Shhhh…do you hear that? (Wednesday’s Wisdom)

Last night, I sat in my living room and for a moment, I couldn’t figure out the sound I was hearing or where it was coming from. From my vantage point in the dining room, I could see everyone, including the furry animals. My husband sat in the big, comfy recliner in the living room, reading a book about Celtic history. Next to him, A stretched out on the couch, reading a book about mythology. (Shocking.) Her sister was across the kitchen, in the school room, writing a compare & contrast paper for her World Religions class. The beagle and all three cats only periodically shifted in their locations. Everyone was accounted for, and still there was an unfamiliar sound in the house, or rather an unfamiliar sound that is becoming more familiar every day.

It was sometime after 9 that I realized it was the unfamiliar sound of silence that piqued my attention. The TV wasn’t on. It hadn’t been on all day; not even for the morning news. We didn’t “schedule” last night’s quiet evening. There was no big discussion during dinner nor reading edict issued. Well, not last night, anyway. However, the quiet didn’t just happen, either.

Several weeks back, we did have a family discussion during dinner. It was prompted by a question my Kansas Ya-Ya asked during one of our weekly chats. After keeping the TV off until 8, sometimes 9, for several nights in a row, I realized I was accomplishing much more in my evenings. Upon sharing this realization, my girlfriend asked me how many hours I thought I could reclaim if I/we continued to keep the TV off in the evenings. Though math is not my strong subject, it wasn’t difficult for me to calculate the number of hours we spend in front of the TV. “Too many” is the short answer, but the more accurate (and embarrassing) answer would be at least 15. I’ll break down the math:

The TV typically goes on after dinner, around 7. It then stays on until shortly after 10. (Just long enough to watch the weather, which, unlike all my years in the Bay Area of California, serves a purpose. When there are high winds or snow coming in the mid-west, you need to know.) Therefore, 3 hours  X 5 weeknights = 15 hours of TV (+ an unnamed number of hours possible on the weekend. ) Fairly simple math, right? Though the math may be simple, changing habits isn’t always so easy, especially where teens and fatigue are involved.

I’ll be honest, I’m  probably the biggest TV junkie in the house. It’s my pacifier. If you’ve read this blog for any length of time, you already know I get up in the wee-dark-hours of the morning because I love the quiet solitude. However, those wee-dark-hour mornings and long days homeschooling usually leave me brain-dead, droopy-eyed, and in search of a “mental check-out” by 7 in the evening. On goes the TV. It doesn’t matter what’s on, it’s the “white noise” that can put me to sleep within 20 minutes. And, I know my family will be sitting there, watching along with me, as soon as the set is turned on. They’re supportive like that. It all starts in my big, comfy recliner (the same one my husband sat in, reading, last night.) Under the guise of sharing some viewing time with the family, I grab my blanket, the TV remote, curl up in my chair, and shut off my brain. My family isn’t fooled. They know what I’m up to and they know I’ll be asking “Who did it?” after they wake me to head up to bed, even if it’s a re-run. (And, without cable, odds are good that it is and that I slept through the big reveal the first time it aired.)  Like I said, habits can be tough to break. Which is great if it’s a “good habit” like regular exercise, and not great if it a “negative habit” like going comatose in front of the TV.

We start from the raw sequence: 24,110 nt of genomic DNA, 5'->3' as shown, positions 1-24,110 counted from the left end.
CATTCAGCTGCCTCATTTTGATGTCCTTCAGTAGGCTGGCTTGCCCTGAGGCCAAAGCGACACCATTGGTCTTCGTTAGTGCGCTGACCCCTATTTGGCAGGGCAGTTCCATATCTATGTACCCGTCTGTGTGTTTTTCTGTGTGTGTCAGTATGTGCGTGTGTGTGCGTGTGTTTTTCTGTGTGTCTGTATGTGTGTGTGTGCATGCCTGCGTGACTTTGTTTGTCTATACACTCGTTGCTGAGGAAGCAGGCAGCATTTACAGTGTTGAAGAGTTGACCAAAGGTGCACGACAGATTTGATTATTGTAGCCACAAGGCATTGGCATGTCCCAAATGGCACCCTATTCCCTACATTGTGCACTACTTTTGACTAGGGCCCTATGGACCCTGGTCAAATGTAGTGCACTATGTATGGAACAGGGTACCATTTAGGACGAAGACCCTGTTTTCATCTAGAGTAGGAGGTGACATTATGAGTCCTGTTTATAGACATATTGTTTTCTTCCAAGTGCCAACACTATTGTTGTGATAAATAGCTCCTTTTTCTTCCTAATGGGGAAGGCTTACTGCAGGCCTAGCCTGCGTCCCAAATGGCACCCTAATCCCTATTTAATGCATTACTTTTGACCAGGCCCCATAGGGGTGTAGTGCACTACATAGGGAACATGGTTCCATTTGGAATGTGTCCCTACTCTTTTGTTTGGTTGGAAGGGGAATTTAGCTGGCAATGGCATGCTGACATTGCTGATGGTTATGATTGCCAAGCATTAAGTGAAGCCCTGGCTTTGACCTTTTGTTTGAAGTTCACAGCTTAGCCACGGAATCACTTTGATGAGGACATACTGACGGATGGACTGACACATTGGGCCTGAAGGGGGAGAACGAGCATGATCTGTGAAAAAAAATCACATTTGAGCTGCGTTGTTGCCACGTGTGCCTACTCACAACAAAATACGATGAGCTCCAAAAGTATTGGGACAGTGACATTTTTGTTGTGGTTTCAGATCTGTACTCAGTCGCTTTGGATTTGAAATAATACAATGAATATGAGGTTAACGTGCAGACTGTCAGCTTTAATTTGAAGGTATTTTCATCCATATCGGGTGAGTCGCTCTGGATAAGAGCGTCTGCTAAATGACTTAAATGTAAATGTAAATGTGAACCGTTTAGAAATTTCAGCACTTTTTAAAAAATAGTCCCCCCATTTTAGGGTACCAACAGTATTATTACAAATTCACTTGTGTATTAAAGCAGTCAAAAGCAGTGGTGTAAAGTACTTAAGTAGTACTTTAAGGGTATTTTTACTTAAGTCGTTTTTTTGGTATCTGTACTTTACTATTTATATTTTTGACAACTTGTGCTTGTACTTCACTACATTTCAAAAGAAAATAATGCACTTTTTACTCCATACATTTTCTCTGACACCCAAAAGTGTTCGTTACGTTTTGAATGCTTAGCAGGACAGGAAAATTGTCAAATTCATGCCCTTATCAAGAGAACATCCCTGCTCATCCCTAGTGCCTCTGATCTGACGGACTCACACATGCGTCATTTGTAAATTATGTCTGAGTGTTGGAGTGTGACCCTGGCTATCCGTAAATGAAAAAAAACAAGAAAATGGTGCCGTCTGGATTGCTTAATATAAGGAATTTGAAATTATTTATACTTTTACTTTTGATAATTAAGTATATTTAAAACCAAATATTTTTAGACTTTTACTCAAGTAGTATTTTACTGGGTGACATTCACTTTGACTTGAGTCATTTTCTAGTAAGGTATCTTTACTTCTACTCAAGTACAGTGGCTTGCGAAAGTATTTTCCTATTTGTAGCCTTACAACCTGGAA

Nonetheless, I believe the first step to changing any behavior is identifying it. Within only a  few short days of turning off the “one-eyed monster” (as my father-in-law used to call it), it became obvious to me the amount of productive/family time I was “losing” in my evenings. When I put a number to it, 15+, I could no longer ignore the harsh reality of my habit. I used the TV like an evening “fix”, and if our family evenings were going change, it had to start with me.